Firstly I think it's important that you understand what it is that your nervous about. Is it everything or are there specific things? Once you know this you can start to put some strategies in place which may include further reading, observations of other coaches who may be particularly strong/experienced and who's practice may offer ideas for you to incorporate in your coaching. 

    This feeling of being more nervous in a new/different environment is common so don't let it put you off. You have got 9 years of solid experience of coaching which will no doubt provide sound foundations. Be clear about who you are, your values, and strengths as a coach. Essentially what I acn offer is ........... What I've found with coaching adults is that they are far more ready to challenge and questions things. This isn't neccessarily them trying to be a pain so don't be put off by it. Finally, once you know yourself, be honest because athletes will soon see through you if you try and 'blag' your way through. If the athlete needs something that you don't think you can currently provide seek help from those who can. Is there someone that you can bounce ideas off and seek advice from time to time?

    Have you ever felt like giving up coaching through a lack of support from others?

    In short, Yes.

    It's not always easy and can be a lonely role on times. Without trying to patronise in anyway, some of the things I do that really help me are:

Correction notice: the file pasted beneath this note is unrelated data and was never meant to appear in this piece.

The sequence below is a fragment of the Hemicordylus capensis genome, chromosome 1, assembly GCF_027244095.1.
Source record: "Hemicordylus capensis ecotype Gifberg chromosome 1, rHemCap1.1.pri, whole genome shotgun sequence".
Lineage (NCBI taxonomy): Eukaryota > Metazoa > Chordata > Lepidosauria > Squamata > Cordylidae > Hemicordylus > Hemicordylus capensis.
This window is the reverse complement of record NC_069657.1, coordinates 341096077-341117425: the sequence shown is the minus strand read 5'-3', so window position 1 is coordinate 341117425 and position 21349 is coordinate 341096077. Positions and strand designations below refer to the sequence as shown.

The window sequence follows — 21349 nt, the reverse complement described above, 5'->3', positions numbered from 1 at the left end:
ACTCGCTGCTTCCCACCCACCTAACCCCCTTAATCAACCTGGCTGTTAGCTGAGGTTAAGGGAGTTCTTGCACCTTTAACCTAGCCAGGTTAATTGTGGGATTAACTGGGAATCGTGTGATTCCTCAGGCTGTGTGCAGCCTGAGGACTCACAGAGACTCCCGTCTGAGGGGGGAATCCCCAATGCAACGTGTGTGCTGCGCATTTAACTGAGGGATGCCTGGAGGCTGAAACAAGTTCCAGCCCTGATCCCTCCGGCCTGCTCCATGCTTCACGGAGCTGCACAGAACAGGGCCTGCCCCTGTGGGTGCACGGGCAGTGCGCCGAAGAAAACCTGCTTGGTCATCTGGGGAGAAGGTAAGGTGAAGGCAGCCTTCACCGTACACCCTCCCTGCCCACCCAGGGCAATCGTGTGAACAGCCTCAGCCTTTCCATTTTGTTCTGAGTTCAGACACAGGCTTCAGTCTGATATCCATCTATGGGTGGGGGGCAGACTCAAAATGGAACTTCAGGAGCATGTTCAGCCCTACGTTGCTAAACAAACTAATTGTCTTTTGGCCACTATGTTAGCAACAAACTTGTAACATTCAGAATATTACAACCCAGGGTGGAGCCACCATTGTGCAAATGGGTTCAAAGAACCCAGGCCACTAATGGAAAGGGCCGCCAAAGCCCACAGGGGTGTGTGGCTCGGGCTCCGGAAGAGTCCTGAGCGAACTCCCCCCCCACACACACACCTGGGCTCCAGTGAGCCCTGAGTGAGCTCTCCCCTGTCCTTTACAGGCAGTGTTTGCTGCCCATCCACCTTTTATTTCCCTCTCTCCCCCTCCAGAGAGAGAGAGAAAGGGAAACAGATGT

1) Read extensively - books from across a range of sports and even business. Some of the biggest influencers on me have been Legacy (James Kerr) - Rugby Union; They Call Me Coach: John Wooden (all of Wooden's books are great) - Basketball; Vince Lombardi (again various books) - American Football; Alex Ferguson: Leading - Football.

    2) Observe coaches from a range of sports. I have made contact through email usually. Some don't reply whilst others are happy to allow you in their environment. Before going along to a session I try and be specific in what I am going to observe otherwise I find myself merely watching and not really noticing anything. Some of the more recent things I've looked at are:

    How a coach involves athletes in decision making; The terminology they use when intervenining 1 to 1 vs groups; Different types of intervention strategies they employ and why they may be using that strategy at that time with that athlete.

    Post-observation I then tend to use Driscoll's model to reflect because I find it simple and easy to inform my practice: What did I observe? So What does this mean to me as a coach with my players? Now What am I going to do to implement some of these? 

    3) Attend CPD events or further academic education/coach edcation courses.